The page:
Don’t get me wrong…I love seeing the excitement in my daughter’s eyes as they open their gifts on Christmas morning. But, at the same time, I wonder what exactly am I teaching my children? And, that’s where Eric Cartman comes in.
I’ve always thought that Matt Stone and Trey Parker are brilliant. They have figured out how to take a poorly and oddly animated cartoon and turn it into a huge success. Not only that, I give them credit for being equal opportunity offenders. They don’t just poke fun of particular groups of people…ALL people groups are fair game.
The brilliance of Stone and Parker, while offensive, is their ability to remind us that we all need to stop taking ourselves so seriously. We need to learn to laugh at ourselves from time to time. And, let’s be honest, when we are offended by South Park, it’s generally because the subject matter hits a little too close to home and sheds light in those dark areas we wish they would avoid.
Remember Cartman’s Christian boy band, poking fun at the Christian music industry? Yep, a little too close to home.
Well, the other night, while driving home from a friend’s house, Eric Cartman’s (South Park) version of “O Holy Night” came on the radio. I laughed. I also found Cartman’s version of the tune to be all too real.
Cartman sings, “Jesus was born and so I get presents.”
In the church, we talk about Christmas being about the birth of Christ. We talk about how Christmas is about God coming to earth, in human form, to bring about a better way, to make eternal life a very real possibility. It’s about Jesus…the guy who was all about feeding the hungry, clothing the naked, caring for the orphaned, widowed, and sick, liberating the oppressed, and all that jazz.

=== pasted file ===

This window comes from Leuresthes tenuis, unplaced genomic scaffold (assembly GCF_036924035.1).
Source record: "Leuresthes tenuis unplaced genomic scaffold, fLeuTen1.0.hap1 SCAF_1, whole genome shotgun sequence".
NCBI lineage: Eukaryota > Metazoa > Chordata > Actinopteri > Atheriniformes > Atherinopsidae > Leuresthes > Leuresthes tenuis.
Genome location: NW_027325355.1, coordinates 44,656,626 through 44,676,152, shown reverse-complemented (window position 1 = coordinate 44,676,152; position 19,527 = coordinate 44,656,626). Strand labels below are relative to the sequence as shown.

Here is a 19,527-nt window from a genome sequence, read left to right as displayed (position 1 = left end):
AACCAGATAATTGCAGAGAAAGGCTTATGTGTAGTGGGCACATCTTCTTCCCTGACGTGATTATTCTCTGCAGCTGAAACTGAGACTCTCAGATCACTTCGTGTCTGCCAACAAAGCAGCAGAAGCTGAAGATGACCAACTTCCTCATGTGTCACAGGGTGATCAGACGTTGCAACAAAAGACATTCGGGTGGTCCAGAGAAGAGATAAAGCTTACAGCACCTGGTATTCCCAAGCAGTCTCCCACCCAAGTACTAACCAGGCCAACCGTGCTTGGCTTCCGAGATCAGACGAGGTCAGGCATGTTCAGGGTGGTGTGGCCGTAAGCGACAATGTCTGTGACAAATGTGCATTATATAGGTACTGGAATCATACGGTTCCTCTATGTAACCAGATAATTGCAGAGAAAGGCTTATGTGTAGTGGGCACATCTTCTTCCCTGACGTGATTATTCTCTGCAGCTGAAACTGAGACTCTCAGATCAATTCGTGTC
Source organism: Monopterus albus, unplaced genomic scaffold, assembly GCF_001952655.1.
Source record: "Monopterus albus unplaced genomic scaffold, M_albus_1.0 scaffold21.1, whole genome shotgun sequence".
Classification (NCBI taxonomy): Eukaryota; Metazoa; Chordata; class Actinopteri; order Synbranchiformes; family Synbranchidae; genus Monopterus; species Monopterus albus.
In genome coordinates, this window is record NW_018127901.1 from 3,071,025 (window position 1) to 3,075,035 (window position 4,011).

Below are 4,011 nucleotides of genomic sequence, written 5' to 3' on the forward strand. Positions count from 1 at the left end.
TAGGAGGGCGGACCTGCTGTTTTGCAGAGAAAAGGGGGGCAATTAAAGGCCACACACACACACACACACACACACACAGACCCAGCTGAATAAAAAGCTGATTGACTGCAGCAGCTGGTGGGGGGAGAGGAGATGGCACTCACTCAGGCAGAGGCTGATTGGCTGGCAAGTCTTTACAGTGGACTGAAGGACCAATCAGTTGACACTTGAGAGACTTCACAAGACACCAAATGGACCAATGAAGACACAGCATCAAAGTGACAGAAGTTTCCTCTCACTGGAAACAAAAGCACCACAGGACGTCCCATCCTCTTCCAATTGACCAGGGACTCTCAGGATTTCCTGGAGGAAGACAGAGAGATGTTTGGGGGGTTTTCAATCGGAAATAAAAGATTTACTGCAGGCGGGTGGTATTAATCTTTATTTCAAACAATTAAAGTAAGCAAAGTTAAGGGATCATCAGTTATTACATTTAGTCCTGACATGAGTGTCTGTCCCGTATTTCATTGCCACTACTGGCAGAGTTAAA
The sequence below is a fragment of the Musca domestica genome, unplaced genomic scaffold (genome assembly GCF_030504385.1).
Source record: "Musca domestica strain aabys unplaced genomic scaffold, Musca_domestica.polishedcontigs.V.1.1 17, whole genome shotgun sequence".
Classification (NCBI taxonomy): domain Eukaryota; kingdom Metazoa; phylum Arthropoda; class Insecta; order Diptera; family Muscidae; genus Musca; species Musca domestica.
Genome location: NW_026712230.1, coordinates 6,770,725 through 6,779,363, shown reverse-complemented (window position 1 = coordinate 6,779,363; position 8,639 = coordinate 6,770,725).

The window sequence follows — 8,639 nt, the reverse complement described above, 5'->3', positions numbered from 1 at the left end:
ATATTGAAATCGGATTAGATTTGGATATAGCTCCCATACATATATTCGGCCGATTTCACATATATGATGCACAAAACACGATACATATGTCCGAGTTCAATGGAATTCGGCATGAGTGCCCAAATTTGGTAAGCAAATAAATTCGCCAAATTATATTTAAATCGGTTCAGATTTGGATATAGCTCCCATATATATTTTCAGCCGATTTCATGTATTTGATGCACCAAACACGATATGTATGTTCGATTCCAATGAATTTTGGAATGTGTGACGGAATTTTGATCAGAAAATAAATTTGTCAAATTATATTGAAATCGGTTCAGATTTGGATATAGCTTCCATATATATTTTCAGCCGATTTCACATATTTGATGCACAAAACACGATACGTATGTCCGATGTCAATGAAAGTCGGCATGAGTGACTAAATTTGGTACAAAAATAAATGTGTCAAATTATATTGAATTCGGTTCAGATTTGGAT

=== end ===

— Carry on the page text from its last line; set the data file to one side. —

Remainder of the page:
And so, we celebrate the birth of the Great Liberator, the friend of sinners, the Prince of Peace by spending way too much money on gifts that no one truly needs…and many times it’s stuff we don’t even want.
We have been convinced that the best way to honor Jesus isn’t to give ourselves away in serving others. No, the best way to honor Jesus at Christmas is to stretch our finances as far as we can without losing the house and car. Do we hope that our children will love us more or be better behaved if we get them the perfect gift?
I get sucked into the materialistic side of Christmas too. My Christmas list is fairly short. A Harley Davidson motorcycle. A Rickenbacker 360. A Taylor 614ce. That’s it. That’s all I want. And guess what? No one who will be buying me a gift for Christmas is going to spend that kind of money on me this year…or any year. And, I wouldn’t want them to. Well, let’s be honest, I wouldn’t stop them!
So, while listening to Cartman sing, I was convicted. Yep, I am just like Eric Cartman. I want to thank Jesus for being born…because I get presents to celebrate His birth.
This year, to combat the materialistic, consumer-driven nature of Christmas we took our girls shopping for children in need. We bought a few fun things. But, we mostly bought the bare necessities that many children go without. We talked about how we really have been blessed and that we have a responsibility to be a blessing to others.
So, if you’re one of those people thinking about buying me something for Christmas…unless it’s something on my list, I’d prefer that you use that money to honor Jesus. Make a donation to Mission Guatemala. Give towards the Kids Against Hunger event on January 21st. Do something that will make someone else’s life a little bit easier.